Just another try to build a low cost diy turbo busa

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Hi all!

I guess it's time to introduce myself since I'm new here. I'm a 25-year old faithful Suzuki enthusiast from south of Finland with DIY-attitude. When building bike (or whatever else) I usually end up only to see it was more expensive, time consuming and lower quality than buying a commercial product but that's way to learn new. In the beginning of this project I didn't know a thing of hayabusa and especially nothing about turbocharging. Anyway after a year learning and struggling last month I finally completed building the engine and she gave me nice 320 rwhp (344 engine hp) with a slight clutch slip. One major source of information has been this forum so I want to thank you for sharing your experience.

As you know these bikes will never be ready and there's always something that can be done better. Well in Finland we (not so luckily) have this 5-month period when it's snowing and you can do nothing but build your bike. In addition to making some things on the motor better I'm going to at least paint the bike (DIY of course  :)) during the winter and maybe do some fairing update. But first something about what's been done during last year.

When I bought busa 14 months ago my idea first (and probably idea of many other turbo enthusiasts) was that it's going to be a real low-budget ride with just a basic kit. Fast, affordable and easy. However after 12 months of building what I have is a fully built motor with W/A-intercooler and secondaries (DIY), pistons, rods, tranny race cut, and a lot of things I never knew their existence. Now I've ridden the beast for a couple of months and it seems to hold together. And the money issue... Well money she likes a lot, like a proper woman do  :D I'll put some pictures soon but first there is one of the starting point when I bought this bike a year ago: Big and ugly with lots of unnecessary accessories!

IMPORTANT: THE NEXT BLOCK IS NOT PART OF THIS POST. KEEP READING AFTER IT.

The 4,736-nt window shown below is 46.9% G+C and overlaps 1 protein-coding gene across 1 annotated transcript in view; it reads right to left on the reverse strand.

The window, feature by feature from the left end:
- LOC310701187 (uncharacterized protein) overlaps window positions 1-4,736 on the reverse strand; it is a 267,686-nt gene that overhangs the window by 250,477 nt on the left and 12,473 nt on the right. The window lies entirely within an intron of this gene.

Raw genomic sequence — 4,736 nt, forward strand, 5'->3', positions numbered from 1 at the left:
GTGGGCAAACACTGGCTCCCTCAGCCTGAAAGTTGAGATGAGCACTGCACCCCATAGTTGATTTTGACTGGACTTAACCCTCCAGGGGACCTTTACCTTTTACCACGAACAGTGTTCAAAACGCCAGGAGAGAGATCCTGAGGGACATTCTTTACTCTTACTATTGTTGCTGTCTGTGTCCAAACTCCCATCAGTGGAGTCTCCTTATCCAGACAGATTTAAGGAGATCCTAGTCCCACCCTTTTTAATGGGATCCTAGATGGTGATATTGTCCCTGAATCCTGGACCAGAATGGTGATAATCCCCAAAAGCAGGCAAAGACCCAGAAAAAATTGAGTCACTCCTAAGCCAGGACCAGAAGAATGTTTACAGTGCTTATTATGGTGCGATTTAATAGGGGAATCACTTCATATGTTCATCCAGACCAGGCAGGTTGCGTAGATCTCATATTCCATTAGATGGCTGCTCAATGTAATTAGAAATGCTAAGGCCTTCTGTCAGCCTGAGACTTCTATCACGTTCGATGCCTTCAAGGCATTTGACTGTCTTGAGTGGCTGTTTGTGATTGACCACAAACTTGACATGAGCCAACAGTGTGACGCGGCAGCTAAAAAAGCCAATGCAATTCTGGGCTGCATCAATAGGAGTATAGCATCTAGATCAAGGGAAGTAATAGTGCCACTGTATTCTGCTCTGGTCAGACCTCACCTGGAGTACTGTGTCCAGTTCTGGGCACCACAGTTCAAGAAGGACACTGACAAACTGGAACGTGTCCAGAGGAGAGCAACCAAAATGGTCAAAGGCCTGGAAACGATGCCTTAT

Engine prep:

First I needed to find out what's inside the engine.. Opening the engine and reassembling it took some time and I found out handy to put the whole engine in a large plastic bag and zip tie it while not at garage. That way most of dirt and dust was easy to keep away

Every critical part in engine was checked and measured to ensure correct operation. Though the bike was old (1999) it was driven only 29 000 km and still in good shape. There was some minor wear at crank bearings and at one of the transmission fork but otherwise everything was ok. Crankshaft bearings was replaced and selected by haynes manual (stock clearances).

I had heard that while drag racing the second gear will wear fast and eventually slip off so I wanted undercut to transmission at the same time. Machining was made by a finnish drag racer and tuner Sami V. who knows hayabusa well.

Assembling the shaft was surprisingly busy as there were many similar parts and first I didn't know there's some oil holes to align and Haynes manual didn't say anything about that. It was maybe third try when I was sure it's assembled the right way. But hey not any problems yet  :mrgreen:

Sometimes my workshop was extended to the living room as in the picture where my cat is thinking are you serious?! Operation piston ring grinding

This is cyl head before cleaning.. carbonized as hell but there's already some paint stripper affecting..

Cleaned by paint stripper and brake cleaner + steel brush

After cleaning the head combustion chamber's and port's sharp edges was rounded and glass ball blasted to ensure cleanness and avoid detonation (comb. chamber)

Also new pistons (JE 8,5:1 turbo) was prepped by sanding sharp corners. According to JE pistons doesn't need any prep but I did some anyway, probably it won't make any harm and hopefully prevents detonation better  :shock:

I also chose to replace con rods due to higher weight of turbo pistons and to get some margin if more power is needed in the future. The original target was 300rwhp and for that I guess stock con rods would have been just fine.